- If the spouse submits a reimbursement claim, the spouse must include a copy of the account holder's death certificate when submitting the claim.
- If a check is issued as a result of the claim, the check will be issued in the account holder's name.
- Any reimbursement claims must be made by the end of the run out period of the plan year. The end of the run-out period depends on the employer's plan set up, but it is usually a few months after the end of the plan year.
- Any remaining balance in the account at the end of the run out period will be forfeited to the employer unless the employer has a different arrangement set up in their plan.
A Dependent Care FSA (DCAP) is similar to a Medical FSA, only the funds are specifically set aside for dependent care reimbursements. Like a Medical FSA, the funds in the account are usually made as payroll deductions from the account holder.
However, a significant difference between a DCAP and Medical FSA is that as long as the surviving spouse is working or seeking employment, the spouse can file reimbursement claims for services incurred up to the end of the plan year. That means that regardless of the date of the account holder's death, the surviving spouse can continue to make reimbursement claims for services through the end of the plan year as long as funds are in the account.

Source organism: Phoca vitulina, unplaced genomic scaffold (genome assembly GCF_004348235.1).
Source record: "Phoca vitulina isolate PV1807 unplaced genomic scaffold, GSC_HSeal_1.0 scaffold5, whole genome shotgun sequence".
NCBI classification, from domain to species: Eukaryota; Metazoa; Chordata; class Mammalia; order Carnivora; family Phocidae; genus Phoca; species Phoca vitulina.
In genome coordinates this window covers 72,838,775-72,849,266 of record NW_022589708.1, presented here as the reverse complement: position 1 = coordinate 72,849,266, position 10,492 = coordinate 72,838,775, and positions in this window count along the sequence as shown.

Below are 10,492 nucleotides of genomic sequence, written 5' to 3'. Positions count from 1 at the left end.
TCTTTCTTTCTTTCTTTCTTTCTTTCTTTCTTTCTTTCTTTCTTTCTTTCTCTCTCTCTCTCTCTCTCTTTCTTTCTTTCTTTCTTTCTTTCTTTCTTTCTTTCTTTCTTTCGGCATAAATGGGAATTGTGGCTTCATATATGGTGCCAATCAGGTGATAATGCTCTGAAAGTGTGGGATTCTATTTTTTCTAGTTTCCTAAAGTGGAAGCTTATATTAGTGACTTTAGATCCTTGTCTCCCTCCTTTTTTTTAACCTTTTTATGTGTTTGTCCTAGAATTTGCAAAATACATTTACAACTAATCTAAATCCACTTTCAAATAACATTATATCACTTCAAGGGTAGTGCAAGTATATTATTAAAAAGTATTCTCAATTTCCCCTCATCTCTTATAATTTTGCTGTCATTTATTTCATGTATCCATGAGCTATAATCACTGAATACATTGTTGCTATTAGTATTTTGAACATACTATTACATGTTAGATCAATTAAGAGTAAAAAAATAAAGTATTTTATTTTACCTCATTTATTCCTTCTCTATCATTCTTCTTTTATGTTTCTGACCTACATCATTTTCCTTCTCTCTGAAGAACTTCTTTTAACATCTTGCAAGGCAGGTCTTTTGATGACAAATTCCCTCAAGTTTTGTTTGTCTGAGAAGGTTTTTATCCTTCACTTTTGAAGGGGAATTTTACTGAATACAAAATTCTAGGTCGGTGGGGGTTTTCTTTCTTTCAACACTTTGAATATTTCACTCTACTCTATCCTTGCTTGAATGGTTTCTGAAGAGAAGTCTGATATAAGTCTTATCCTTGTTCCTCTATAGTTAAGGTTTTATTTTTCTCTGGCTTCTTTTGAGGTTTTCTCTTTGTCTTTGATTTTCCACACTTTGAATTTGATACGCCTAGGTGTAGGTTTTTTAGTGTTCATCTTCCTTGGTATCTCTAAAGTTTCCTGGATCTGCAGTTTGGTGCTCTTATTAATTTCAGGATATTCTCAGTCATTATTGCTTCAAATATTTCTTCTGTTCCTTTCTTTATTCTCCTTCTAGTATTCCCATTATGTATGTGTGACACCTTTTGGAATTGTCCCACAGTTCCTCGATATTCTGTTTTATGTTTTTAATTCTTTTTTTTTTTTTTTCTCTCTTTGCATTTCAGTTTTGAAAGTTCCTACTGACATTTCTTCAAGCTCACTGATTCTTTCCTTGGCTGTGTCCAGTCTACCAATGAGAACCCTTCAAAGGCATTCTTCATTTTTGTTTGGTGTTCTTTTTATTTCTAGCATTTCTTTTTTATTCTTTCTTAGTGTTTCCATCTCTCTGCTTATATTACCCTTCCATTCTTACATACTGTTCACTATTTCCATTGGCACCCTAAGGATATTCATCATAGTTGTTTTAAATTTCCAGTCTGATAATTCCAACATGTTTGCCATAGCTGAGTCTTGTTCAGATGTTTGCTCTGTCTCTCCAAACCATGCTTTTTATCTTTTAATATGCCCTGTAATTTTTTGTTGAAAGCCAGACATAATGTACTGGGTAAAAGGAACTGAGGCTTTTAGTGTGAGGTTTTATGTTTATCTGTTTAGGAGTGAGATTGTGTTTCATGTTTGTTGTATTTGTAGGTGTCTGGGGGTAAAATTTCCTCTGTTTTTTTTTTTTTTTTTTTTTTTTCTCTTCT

It is also a use-it-or-lose-it account, so any funds in the account must be claimed by the end of the plan year or will be forfeited to the employer unless the employer's plan is set up differently.
A VEBA account is owned by the account holder and can be passed on to the surviving spouse and/or eligible dependents if the account holder dies. If the account was established prior to 2008, the employer can allow the account holder to name beneficiaries if there are no eligible medical dependents.